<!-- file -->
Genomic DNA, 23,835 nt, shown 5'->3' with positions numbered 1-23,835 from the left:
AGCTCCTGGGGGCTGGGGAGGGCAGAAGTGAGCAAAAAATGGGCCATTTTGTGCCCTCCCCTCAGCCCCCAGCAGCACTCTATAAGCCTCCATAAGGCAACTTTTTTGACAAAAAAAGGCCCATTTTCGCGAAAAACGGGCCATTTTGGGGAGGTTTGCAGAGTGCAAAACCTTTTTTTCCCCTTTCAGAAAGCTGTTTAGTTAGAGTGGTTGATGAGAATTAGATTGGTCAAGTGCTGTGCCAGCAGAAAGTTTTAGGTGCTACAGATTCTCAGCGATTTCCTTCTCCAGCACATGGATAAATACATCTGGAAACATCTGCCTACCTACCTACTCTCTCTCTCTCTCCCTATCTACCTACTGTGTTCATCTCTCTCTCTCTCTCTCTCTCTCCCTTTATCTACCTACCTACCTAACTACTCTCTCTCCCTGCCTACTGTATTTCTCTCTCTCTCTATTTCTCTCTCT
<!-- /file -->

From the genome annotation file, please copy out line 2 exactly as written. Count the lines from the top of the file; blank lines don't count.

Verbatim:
AGCTCCTGGGGGCTGGGGAGGGCAGAAGTGAGCAAAAAATGGGCCATTTTGTGCCCTCCCCTCAGCCCCCAGCAGCACTCTATAAGCCTCCATAAGGCAACTTTTTTGACAAAAAAAGGCCCATTTTCGCGAAAAACGGGCCATTTTGGGGAGGTTTGCAGAGTGCAAAACCTTTTTTTCCCCTTTCAGAAAGCTGTTTAGTTAGAGTGGTTGATGAGAATTAGATTGGTCAAGTGCTGTGCCAGCAGAAAGTTTTAGGTGCTACAGATTCTCAGCGATTTCCTTCTCCAGCACATGGATAAATACATCTGGAAACATCTGCCTACCTACCTACTCTCTCTCTCTCTCCCTATCTACCTACTGTGTTCATCTCTCTCTCTCTCTCTCTCTCTCCCTTTATCTACCTACCTACCTAACTACTCTCTCTCCCTGCCTACTGTATTTCTCTCTCTCTCTATTTCTCTCTCT